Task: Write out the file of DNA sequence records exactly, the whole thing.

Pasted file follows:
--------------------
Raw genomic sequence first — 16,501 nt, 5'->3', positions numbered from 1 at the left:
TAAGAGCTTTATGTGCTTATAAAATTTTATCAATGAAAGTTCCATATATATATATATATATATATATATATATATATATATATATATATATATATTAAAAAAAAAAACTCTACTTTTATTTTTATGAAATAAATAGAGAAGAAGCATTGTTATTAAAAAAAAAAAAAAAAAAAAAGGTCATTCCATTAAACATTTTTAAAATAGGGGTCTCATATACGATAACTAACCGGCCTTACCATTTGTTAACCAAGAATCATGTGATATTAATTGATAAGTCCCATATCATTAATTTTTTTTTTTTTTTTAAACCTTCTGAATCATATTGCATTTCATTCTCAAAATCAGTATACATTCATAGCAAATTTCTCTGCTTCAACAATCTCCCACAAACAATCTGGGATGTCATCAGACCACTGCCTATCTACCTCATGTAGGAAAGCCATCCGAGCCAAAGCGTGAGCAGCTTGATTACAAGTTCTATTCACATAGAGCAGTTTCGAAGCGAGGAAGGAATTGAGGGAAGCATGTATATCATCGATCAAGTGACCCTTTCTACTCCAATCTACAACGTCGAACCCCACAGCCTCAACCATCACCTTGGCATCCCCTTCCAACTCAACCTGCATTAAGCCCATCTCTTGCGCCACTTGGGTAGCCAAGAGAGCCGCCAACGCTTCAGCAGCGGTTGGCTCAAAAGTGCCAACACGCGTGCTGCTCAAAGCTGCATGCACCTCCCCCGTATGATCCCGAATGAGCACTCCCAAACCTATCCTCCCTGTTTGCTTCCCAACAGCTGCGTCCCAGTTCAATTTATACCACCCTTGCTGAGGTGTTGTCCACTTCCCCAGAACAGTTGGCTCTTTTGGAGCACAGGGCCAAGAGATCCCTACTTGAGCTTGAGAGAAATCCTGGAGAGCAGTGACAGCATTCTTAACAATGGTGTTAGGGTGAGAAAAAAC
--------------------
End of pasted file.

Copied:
Raw genomic sequence first — 16,501 nt, 5'->3', positions numbered from 1 at the left:
TAAGAGCTTTATGTGCTTATAAAATTTTATCAATGAAAGTTCCATATATATATATATATATATATATATATATATATATATATATATATATATATTAAAAAAAAAAACTCTACTTTTATTTTTATGAAATAAATAGAGAAGAAGCATTGTTATTAAAAAAAAAAAAAAAAAAAAAGGTCATTCCATTAAACATTTTTAAAATAGGGGTCTCATATACGATAACTAACCGGCCTTACCATTTGTTAACCAAGAATCATGTGATATTAATTGATAAGTCCCATATCATTAATTTTTTTTTTTTTTTTAAACCTTCTGAATCATATTGCATTTCATTCTCAAAATCAGTATACATTCATAGCAAATTTCTCTGCTTCAACAATCTCCCACAAACAATCTGGGATGTCATCAGACCACTGCCTATCTACCTCATGTAGGAAAGCCATCCGAGCCAAAGCGTGAGCAGCTTGATTACAAGTTCTATTCACATAGAGCAGTTTCGAAGCGAGGAAGGAATTGAGGGAAGCATGTATATCATCGATCAAGTGACCCTTTCTACTCCAATCTACAACGTCGAACCCCACAGCCTCAACCATCACCTTGGCATCCCCTTCCAACTCAACCTGCATTAAGCCCATCTCTTGCGCCACTTGGGTAGCCAAGAGAGCCGCCAACGCTTCAGCAGCGGTTGGCTCAAAAGTGCCAACACGCGTGCTGCTCAAAGCTGCATGCACCTCCCCCGTATGATCCCGAATGAGCACTCCCAAACCTATCCTCCCTGTTTGCTTCCCAACAGCTGCGTCCCAGTTCAATTTATACCACCCTTGCTGAGGTGTTGTCCACTTCCCCAGAACAGTTGGCTCTTTTGGAGCACAGGGCCAAGAGATCCCTACTTGAGCTTGAGAGAAATCCTGGAGAGCAGTGACAGCATTCTTAACAATGGTGTTAGGGTGAGAAAAAAC